Redundant fields and paddocks wanted !

 
......Or more precisely:  fields, woods, unused paddocks and disused land where I can be granted permission to go metal detecting. Any land that is going under tarmac, concrete or to be opencast mined in the near future is also a good choice, before the artefacts are probably lost forever.
     Amble based, I am especially interested in metal detecting on land within the old parishes and areas covered by this website; Chevington, Warkworth, Amble, Acklington, Shilbottle, etc. I abide by the ethics of the good metal detectorist; respect the landowner, his land and livestock. Fill in any holes dug and leave a turf 'flap' so the grass does not die off. (most holes are fist sized, quickly and easily restored in a few seconds.)
    I always work within the recommendations of the Portable Antiquities Scheme, and of course obey the current treasure act. (or rather hoping we will  actually need to some day!)
    It is the tangible link an artefact gives us to those that lived here in the ancient past that drives us, not the value of the item. A bronze Roman coin may only be worth a few pounds but the excitement of finding such a thing 1,800 years after it was lost never goes away.  
    We would particularly like to illustrate any finds (Medieval, Anglo-Saxon or Roman) on this site. As you can see we have the photography skills (see sovereigns below).
     
    What's in it for you as a landowner? Well, sometimes thing of value do turn up. Generally anything of value would be a 50/50 split with the landowner. With older historical items, Medieval, Anglo-Saxon, Roman etc, we would also voluntarily record the find with the Portable Antiquities Scheme, whoever keeps the item itself.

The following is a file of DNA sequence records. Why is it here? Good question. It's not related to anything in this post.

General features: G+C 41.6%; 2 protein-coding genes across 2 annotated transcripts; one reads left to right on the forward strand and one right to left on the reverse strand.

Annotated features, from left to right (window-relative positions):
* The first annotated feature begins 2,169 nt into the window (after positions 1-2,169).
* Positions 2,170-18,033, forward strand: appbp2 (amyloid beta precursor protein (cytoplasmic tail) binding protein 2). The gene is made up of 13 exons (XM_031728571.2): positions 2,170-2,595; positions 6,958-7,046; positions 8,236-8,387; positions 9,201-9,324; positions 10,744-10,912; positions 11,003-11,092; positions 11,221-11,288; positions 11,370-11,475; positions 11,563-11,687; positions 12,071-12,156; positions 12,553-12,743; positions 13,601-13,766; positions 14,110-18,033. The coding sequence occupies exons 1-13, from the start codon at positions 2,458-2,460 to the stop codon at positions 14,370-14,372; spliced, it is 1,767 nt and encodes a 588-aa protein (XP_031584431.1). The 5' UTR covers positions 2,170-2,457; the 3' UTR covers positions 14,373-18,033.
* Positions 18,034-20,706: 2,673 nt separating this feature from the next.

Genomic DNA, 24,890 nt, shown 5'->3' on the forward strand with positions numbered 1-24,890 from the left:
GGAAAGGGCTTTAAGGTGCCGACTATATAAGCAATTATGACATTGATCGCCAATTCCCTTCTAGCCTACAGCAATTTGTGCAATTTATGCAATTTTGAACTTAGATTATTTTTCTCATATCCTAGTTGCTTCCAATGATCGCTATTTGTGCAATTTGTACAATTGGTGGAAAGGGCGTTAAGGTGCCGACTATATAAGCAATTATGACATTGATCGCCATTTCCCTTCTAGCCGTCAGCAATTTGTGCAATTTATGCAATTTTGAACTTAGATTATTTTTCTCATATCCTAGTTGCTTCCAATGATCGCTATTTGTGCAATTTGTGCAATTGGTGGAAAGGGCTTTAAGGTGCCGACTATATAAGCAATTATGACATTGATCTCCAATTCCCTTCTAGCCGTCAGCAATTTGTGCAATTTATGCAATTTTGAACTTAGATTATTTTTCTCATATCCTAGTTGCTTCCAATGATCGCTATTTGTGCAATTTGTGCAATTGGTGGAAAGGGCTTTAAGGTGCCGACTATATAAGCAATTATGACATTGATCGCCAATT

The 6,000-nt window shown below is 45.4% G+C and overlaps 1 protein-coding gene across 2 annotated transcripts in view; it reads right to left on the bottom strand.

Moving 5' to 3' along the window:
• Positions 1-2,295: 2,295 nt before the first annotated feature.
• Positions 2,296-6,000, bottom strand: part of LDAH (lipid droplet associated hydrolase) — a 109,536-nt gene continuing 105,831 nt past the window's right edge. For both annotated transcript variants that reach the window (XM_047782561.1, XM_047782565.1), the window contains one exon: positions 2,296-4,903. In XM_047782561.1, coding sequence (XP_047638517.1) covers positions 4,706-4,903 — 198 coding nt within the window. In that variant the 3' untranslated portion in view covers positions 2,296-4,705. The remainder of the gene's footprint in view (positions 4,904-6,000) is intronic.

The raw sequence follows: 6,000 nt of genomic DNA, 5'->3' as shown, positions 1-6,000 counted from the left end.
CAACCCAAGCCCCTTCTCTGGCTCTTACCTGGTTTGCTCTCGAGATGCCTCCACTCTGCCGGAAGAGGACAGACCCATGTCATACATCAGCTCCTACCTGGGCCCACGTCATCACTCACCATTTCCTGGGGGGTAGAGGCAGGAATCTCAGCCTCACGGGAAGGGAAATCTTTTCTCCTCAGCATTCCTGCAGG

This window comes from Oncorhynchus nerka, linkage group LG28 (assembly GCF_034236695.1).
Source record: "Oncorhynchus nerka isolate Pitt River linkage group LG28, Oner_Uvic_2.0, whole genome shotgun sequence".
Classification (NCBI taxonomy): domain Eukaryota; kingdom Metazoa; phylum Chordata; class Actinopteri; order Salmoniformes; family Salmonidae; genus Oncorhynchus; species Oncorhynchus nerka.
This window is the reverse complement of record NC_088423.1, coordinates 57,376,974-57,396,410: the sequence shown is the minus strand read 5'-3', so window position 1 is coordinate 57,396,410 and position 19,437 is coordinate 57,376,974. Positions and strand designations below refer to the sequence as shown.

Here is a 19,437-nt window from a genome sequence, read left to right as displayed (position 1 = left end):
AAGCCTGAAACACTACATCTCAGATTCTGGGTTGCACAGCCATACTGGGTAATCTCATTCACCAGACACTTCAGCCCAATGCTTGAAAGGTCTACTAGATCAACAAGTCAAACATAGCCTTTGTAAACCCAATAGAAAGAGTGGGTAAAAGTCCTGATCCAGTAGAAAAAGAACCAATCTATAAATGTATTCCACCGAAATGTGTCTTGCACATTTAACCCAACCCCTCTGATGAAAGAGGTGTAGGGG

Should we hit the 'big time', with an item deemed to be treasure by the Coroner/National Museum, we would also expect a 50/50 split with the landowner. 
    Unfortunately, in reality 95% of the time nothing of value is found for many hours of field footslogging with the machine.
 
    Where we can't go: National Trust land even if managed by you and under the plough. Any recognised historical or archaeological site, or designated SSSI. 
    Where we don't want to go: ex-opencast sites.
 

contact us (via the forum)

 

 

Below: Our Minelab E-Trac metal detector, state of the art discriminator (with a price to match 1,250) shame to let it gather dust.

Below: Gold.
Comes out the ground looking just like it did when it went in. 

Minelab E-trac Metal Detector

Six Gold Sovereigns

 

  Links:

Portable Antiquities Scheme

The Treasure Act explained at the Portable Antiquities Scheme website

National Council for metal detecting code of conduct.

 See the famous Anglo-Saxon gold hoard found in Staffordshire by a metal detectorist last year.

 

 

 
 

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  www.fusilier.co.uk 2009